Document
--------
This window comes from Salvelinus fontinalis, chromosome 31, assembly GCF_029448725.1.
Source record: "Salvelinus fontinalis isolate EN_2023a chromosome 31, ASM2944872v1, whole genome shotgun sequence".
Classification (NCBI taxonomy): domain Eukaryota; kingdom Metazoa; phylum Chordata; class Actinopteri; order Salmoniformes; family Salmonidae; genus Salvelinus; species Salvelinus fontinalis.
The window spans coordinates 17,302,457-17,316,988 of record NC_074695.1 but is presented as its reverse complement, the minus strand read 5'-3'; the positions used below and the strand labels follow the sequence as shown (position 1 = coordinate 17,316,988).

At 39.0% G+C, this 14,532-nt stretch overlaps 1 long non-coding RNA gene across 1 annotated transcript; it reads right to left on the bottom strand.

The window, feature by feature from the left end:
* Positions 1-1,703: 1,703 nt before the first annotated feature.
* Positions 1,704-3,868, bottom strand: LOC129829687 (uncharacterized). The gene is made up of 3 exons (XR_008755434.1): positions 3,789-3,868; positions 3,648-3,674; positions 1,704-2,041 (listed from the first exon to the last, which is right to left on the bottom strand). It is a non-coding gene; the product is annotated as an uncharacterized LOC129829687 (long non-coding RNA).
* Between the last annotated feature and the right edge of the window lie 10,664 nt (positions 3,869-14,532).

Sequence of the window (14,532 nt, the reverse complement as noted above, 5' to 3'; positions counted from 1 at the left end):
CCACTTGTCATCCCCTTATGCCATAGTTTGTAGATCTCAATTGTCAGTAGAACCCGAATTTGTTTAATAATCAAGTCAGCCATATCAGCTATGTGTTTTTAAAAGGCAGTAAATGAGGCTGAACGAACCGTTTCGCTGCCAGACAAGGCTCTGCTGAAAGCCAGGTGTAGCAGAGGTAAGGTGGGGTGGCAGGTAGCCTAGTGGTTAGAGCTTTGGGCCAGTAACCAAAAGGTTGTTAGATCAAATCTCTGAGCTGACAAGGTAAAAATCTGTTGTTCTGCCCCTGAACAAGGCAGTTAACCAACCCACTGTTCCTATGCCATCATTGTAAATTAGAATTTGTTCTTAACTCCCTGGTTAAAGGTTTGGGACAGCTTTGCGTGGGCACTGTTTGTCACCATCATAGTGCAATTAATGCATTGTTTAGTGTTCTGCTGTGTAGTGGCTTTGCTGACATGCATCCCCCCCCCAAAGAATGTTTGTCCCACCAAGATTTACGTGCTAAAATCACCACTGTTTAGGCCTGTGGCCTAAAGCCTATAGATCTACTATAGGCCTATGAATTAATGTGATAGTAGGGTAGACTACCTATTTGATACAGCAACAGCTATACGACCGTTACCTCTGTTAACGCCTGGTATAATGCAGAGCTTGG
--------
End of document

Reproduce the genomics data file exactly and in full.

This window comes from Salvelinus fontinalis, chromosome 31, assembly GCF_029448725.1.
Source record: "Salvelinus fontinalis isolate EN_2023a chromosome 31, ASM2944872v1, whole genome shotgun sequence".
Classification (NCBI taxonomy): domain Eukaryota; kingdom Metazoa; phylum Chordata; class Actinopteri; order Salmoniformes; family Salmonidae; genus Salvelinus; species Salvelinus fontinalis.
The window spans coordinates 17,302,457-17,316,988 of record NC_074695.1 but is presented as its reverse complement, the minus strand read 5'-3'; the positions used below and the strand labels follow the sequence as shown (position 1 = coordinate 17,316,988).

At 39.0% G+C, this 14,532-nt stretch overlaps 1 long non-coding RNA gene across 1 annotated transcript; it reads right to left on the bottom strand.

The window, feature by feature from the left end:
* Positions 1-1,703: 1,703 nt before the first annotated feature.
* Positions 1,704-3,868, bottom strand: LOC129829687 (uncharacterized). The gene is made up of 3 exons (XR_008755434.1): positions 3,789-3,868; positions 3,648-3,674; positions 1,704-2,041 (listed from the first exon to the last, which is right to left on the bottom strand). It is a non-coding gene; the product is annotated as an uncharacterized LOC129829687 (long non-coding RNA).
* Between the last annotated feature and the right edge of the window lie 10,664 nt (positions 3,869-14,532).

Sequence of the window (14,532 nt, the reverse complement as noted above, 5' to 3'; positions counted from 1 at the left end):
CCACTTGTCATCCCCTTATGCCATAGTTTGTAGATCTCAATTGTCAGTAGAACCCGAATTTGTTTAATAATCAAGTCAGCCATATCAGCTATGTGTTTTTAAAAGGCAGTAAATGAGGCTGAACGAACCGTTTCGCTGCCAGACAAGGCTCTGCTGAAAGCCAGGTGTAGCAGAGGTAAGGTGGGGTGGCAGGTAGCCTAGTGGTTAGAGCTTTGGGCCAGTAACCAAAAGGTTGTTAGATCAAATCTCTGAGCTGACAAGGTAAAAATCTGTTGTTCTGCCCCTGAACAAGGCAGTTAACCAACCCACTGTTCCTATGCCATCATTGTAAATTAGAATTTGTTCTTAACTCCCTGGTTAAAGGTTTGGGACAGCTTTGCGTGGGCACTGTTTGTCACCATCATAGTGCAATTAATGCATTGTTTAGTGTTCTGCTGTGTAGTGGCTTTGCTGACATGCATCCCCCCCCCAAAGAATGTTTGTCCCACCAAGATTTACGTGCTAAAATCACCACTGTTTAGGCCTGTGGCCTAAAGCCTATAGATCTACTATAGGCCTATGAATTAATGTGATAGTAGGGTAGACTACCTATTTGATACAGCAACAGCTATACGACCGTTACCTCTGTTAACGCCTGGTATAATGCAGAGCTTGG